Low-drag, conformal fuel tanks were especially developed for the F-15C and D models. Conformal fuel tanks can be attached to the sides of the engine air intake trunks under each wing and are designed to the same load factors and airspeed limits as the basic aircraft. Each conformal fuel tank contains about 114 cubic feet of usable space. These tanks reduce the need for in-flight refueling on global missions and increase time in the combat area. All external stations for munitions remain available with the tanks in use. AIM-7F/M Sparrow missiles, moreover, can be attached to the corners of the conformal fuel tanks.
The F-15E is a two-seat, dual-role, totally integrated fighter for all-weather, air-to-air and deep interdiction missions. The rear cockpit is upgraded to include four multi-purpose CRT displays for aircraft systems and weapons management. The digital, triple-redundant Lear Siegler flight control system permits coupled automatic terrain following, enhanced by a ring-laser gyro inertial navigation system.
For low-altitude, high-speed penetration and precision attack on tactical targets at night or in adverse weather, the F-15E carries a high-resolution APG-70 radar and low-altitude navigation and targeting infrared for night pods.
The first F-15A flight was made in July 1972, and the first flight of the two-seat F-15B (formerly TF-15A) trainer was made in July 1973. The first Eagle (F-15B) was delivered in November 1974. In January 1976, the first Eagle destined for a combat squadron was delivered.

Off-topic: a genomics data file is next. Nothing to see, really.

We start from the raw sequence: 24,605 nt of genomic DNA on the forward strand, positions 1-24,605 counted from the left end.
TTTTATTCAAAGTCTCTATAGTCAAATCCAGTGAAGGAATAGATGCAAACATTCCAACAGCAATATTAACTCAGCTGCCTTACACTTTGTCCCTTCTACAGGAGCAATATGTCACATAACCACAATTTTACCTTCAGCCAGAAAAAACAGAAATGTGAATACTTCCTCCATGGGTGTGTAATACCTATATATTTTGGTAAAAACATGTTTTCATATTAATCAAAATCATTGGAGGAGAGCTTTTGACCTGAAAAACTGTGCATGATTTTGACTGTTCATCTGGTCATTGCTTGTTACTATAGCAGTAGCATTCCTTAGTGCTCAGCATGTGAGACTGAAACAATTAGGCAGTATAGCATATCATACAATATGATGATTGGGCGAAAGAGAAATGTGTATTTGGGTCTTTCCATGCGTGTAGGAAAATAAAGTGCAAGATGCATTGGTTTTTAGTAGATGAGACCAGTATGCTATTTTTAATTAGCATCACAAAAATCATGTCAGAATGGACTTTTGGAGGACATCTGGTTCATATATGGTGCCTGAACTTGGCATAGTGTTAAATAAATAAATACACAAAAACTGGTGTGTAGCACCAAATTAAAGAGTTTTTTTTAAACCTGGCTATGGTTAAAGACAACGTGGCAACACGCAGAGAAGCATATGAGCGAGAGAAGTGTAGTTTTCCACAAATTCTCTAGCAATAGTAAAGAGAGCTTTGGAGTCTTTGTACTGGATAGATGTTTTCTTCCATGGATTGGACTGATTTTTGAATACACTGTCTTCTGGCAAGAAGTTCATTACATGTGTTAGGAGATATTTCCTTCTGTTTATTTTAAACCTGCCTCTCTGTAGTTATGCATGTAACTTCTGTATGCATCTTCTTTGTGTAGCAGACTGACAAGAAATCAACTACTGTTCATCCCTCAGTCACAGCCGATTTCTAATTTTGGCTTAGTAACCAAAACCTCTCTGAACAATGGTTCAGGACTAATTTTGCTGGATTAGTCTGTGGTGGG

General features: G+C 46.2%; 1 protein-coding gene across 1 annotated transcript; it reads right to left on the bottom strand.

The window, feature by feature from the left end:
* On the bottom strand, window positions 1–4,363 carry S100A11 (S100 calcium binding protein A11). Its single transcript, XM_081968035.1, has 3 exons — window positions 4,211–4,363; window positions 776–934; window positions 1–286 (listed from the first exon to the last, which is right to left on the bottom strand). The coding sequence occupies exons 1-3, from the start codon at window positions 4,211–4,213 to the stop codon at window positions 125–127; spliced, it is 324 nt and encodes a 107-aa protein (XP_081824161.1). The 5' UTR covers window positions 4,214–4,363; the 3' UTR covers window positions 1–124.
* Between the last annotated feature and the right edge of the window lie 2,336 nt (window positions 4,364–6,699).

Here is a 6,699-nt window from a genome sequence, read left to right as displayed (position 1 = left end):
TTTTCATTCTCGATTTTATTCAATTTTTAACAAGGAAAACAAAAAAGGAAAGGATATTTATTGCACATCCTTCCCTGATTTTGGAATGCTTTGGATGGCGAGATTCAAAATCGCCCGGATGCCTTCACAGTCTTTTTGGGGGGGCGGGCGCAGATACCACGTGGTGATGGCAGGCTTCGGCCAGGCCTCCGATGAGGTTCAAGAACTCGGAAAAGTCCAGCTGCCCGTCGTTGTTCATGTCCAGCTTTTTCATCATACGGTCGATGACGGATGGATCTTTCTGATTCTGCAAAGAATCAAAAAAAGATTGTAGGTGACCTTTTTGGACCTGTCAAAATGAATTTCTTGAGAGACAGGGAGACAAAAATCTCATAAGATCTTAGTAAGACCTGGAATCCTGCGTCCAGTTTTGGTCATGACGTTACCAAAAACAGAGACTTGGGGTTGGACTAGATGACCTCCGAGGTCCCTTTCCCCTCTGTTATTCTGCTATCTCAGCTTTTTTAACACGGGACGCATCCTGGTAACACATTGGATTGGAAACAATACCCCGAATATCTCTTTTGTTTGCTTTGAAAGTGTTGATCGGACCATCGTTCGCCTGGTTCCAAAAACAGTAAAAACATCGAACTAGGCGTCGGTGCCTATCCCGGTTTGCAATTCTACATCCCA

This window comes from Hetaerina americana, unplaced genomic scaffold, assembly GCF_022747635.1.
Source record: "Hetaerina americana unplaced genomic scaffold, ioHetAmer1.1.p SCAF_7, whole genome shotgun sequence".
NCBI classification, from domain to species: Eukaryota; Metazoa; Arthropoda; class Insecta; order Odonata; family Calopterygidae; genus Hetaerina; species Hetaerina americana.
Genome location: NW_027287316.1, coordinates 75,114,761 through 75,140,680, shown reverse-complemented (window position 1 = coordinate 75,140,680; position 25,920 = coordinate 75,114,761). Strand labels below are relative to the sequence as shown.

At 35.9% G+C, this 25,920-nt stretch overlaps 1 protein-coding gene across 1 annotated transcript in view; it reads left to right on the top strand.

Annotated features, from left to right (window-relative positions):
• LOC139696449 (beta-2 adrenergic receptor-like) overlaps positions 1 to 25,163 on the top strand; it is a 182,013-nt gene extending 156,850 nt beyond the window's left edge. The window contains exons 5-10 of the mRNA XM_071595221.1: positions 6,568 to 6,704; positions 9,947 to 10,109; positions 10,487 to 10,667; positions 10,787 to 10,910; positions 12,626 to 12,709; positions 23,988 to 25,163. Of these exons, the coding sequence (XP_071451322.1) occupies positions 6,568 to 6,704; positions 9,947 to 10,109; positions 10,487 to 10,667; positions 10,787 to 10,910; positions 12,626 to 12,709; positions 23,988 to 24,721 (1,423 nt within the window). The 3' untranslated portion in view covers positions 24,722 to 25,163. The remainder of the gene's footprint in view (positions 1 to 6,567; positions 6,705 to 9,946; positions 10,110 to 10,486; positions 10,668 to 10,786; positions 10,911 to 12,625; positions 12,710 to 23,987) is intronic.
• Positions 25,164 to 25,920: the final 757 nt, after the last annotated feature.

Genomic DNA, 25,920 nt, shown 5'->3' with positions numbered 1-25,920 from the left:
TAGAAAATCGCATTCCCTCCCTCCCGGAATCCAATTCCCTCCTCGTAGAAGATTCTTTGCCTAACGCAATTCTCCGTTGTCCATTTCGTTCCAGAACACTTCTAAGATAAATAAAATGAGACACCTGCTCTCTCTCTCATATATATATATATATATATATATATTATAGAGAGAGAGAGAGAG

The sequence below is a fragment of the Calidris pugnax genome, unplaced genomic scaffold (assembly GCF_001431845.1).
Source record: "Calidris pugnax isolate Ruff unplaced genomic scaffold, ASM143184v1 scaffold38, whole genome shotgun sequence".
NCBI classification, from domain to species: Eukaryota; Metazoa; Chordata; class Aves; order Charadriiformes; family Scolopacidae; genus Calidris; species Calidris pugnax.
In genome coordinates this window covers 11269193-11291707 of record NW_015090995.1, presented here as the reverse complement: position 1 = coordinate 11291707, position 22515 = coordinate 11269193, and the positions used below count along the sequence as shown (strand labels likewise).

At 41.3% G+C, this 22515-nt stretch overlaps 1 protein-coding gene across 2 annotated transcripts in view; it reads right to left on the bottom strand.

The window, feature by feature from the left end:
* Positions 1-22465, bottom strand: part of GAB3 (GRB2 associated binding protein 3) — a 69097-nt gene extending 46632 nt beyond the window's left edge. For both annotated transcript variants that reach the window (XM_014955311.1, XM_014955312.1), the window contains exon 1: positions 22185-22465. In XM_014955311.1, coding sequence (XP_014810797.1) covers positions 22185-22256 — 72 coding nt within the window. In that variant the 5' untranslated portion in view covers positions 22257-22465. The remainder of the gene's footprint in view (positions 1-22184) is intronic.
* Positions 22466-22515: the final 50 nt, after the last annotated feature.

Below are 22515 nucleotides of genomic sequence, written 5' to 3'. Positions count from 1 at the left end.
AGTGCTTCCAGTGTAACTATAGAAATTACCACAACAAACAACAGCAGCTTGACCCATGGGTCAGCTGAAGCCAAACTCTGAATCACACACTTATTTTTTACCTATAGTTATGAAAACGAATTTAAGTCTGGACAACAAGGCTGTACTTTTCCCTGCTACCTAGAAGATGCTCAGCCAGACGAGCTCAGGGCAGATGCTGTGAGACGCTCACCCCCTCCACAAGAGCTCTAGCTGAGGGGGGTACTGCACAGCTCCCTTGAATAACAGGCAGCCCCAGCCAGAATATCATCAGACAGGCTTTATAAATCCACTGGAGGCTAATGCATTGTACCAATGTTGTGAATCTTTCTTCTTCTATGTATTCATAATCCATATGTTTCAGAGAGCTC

The single-seat F-15C and two-seat F-15D models entered the Air Force inventory beginning in 1979. These new models have Production Eagle Package (PEP 2000) improvements, including 2,000 pounds (900 kilograms) of additional internal fuel, provision for carrying exterior conformal fuel tanks and increased maximum takeoff weight of up to 68,000 pounds (30,600 kilograms).
The F-15 Multistage Improvement Program was initiated in February 1983, with the first production MSIP F-15C produced in 1985. Improvements included an upgraded central computer; a Programmable Armament Control Set, allowing for advanced versions of the AIM-7, AIM-9, and AIM-120A missiles; and an expanded Tactical Electronic Warfare System that provides improvements to the ALR-56C radar warning receiver and ALQ-135 countermeasure set. The final 43 included a Hughes APG-70 radar.
F-15C, D and E models were deployed to the Persian Gulf in 1991 in support of Operation Desert Storm where they proved their superior combat capability with a confirmed 26:0 kill ratio. F-15 fighters accounted for 36 of the 39 Air Force air-to-air victories. F-15Es were operated mainly at night, hunting SCUD missile launchers and artillery sites using the LANTIRN system.
They have since been deployed to support Operation Southern Watch, the patrolling of the UN-sanctioned no-fly zone in Southern Iraq; Operation Provide Comfort in Turkey; in support of NATO operations in Bosnia, and recent air expeditionary force deployments.
Courtesy: U.S. Air Force